But given all the controversy around the expression, I think the prudent thing is to stop making further references to Uncle Remus as anything but an historical benchmark. This is the position the Walt Disney Company has taken in refusing to release on video the 1946 film, “Song of the South,” based on Uncle Remus.  At a 2006 shareholders’ meeting, Disney CEO Robert Iger explained the decision this way:

“I screened it fairly recently because I hadn’t seen it since I was a child, and I have to tell you after I watched it, even considering the context that it was made, I had some concerns about it because of what it depicted. And though it’s quite possible that people wouldn’t consider it in the context that it was made, and there were some… [long pause] depictions that I mentioned earlier in the film that I think would be bothersome to a lot of people. And so, owing to the sensitivity that exists in our culture, balancing it with the desire to, uh, maybe increase our earnings a bit, but never putting that in front of what we thought were our ethics and our integrity, we made the decision not to re-release it. Not a decision that is made forever, I imagine this is going to continue to come up, but for now we simply don’t have plans to bring it back because of the sensitivities that I mentioned.”

Where I started with this post was a discussion of the American idiom.  John McCain unthinkingly used a term that was nearly universally recognized as part of it, with a meaning that transcends its cultural origins.  It didn’t make him or any of us a racist for using it.  Like I said, it was an extremely useful and humorous short-hand.

But now we’re on notice. Unless and until the folk tale in question finds its way back into the American idiom via a more authentic source, “tar baby” is out.

What If We Held an Election and None of the Candidates Qualified?

According to the New Republic’s John B. Judis, none of the six major presidential candidates for 2008 is qualified to be president.  Five of them have no foreign policy experience (sorry Hillary, but being First Lady doesn’t really count, and as a senator you haven’t been involved).  The one whose resume shows him to be qualified, John McCain, is discounted by Judis because “in his dogged pursuit of a neoconservative agenda, McCain shows little evidence of having acquired any wisdom from that experience.”

Given what’s at stake in 2008, Judis is right to be alarmed.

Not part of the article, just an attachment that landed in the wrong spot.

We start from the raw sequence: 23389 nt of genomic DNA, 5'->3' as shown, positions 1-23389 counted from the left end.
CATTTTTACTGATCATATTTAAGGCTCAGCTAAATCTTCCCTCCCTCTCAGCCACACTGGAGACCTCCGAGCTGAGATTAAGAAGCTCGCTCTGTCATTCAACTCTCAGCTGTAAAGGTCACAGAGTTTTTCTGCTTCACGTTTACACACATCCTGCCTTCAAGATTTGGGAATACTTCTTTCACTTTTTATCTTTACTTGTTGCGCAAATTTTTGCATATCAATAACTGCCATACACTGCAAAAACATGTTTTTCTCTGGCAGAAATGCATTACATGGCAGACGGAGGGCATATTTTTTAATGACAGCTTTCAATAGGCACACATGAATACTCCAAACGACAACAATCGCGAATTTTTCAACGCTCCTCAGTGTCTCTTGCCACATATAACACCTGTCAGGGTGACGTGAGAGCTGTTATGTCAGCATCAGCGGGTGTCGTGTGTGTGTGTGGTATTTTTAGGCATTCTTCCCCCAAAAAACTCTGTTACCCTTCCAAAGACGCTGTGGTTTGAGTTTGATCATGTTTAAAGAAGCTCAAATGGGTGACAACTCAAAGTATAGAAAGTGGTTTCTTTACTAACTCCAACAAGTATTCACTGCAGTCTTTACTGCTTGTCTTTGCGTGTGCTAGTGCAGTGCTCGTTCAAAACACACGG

Like everything else that’s wrong with politics nowadays, the roots of the problem in selecting a president qualified to serve as commander-in-chief and our nation’s representative to the world go back to the 1960s, Judis says.  By the 1970s…

(p)opular primaries became the main vehicle for nominating candidates. That meant that the party itself, and the party convention, became increasingly irrelevant. What mattered was a candidate’s ability to win votes in the primaries, especially the early ones. Foreign policy played a peripheral role, and only as a component of the themes the candidate developed. What mattered most was the ability of the candidate–best evidenced by Ronald Reagan and Bill Clinton and even George W. Bush–to make voters feel that he cared personally about them. That demanded special skills from a candidate and from a large campaign staff devoted to polling and media, including advertising.

Jimmy Carter was the first of these post-sixties candidates, and he set the standard that subsequent candidates have followed. Even though the United States was still in the throes of a foreign policy crisis caused by its defeat in Vietnam, he ran primarily on a Watergate promise of personal honesty and integrity. His experience consisted of one term as Georgia’s governor. He had no experience in foreign policy and was being tutored during the campaign by Zbigniew Brzezinski, but the voters didn’t hold it against him. George W. Bush’s campaign in 2000 was a carbon copy of Carter’s campaign. He stressed personal qualities and knew, if anything, even less about foreign policy than Carter did. But he ran a skillful campaign and won.

Few of these candidates could boast any expertise in foreign policy. Many of them, as in the past, were governors. The senators and House members who ran for president were unlikely to have served on the foreign relations committees–committees that are generally shunned by presidential aspirants because they are irrelevant to local constituents and because they don’t provide a basis for fundraising. When challenged on whether they had the experience to be president, many of the candidates cited their experience running for president. The ability to campaign became the test of the ability to govern.

Whenever I read things like this, I always say to myself:  “God must love the United States of America.  Left to our own devices, we’d be screwed.”   I hope we haven’t done anything to piss Him off.  

Who would be qualified to serve as president, who has a chance?  Gore is the obvious choice.  Who else?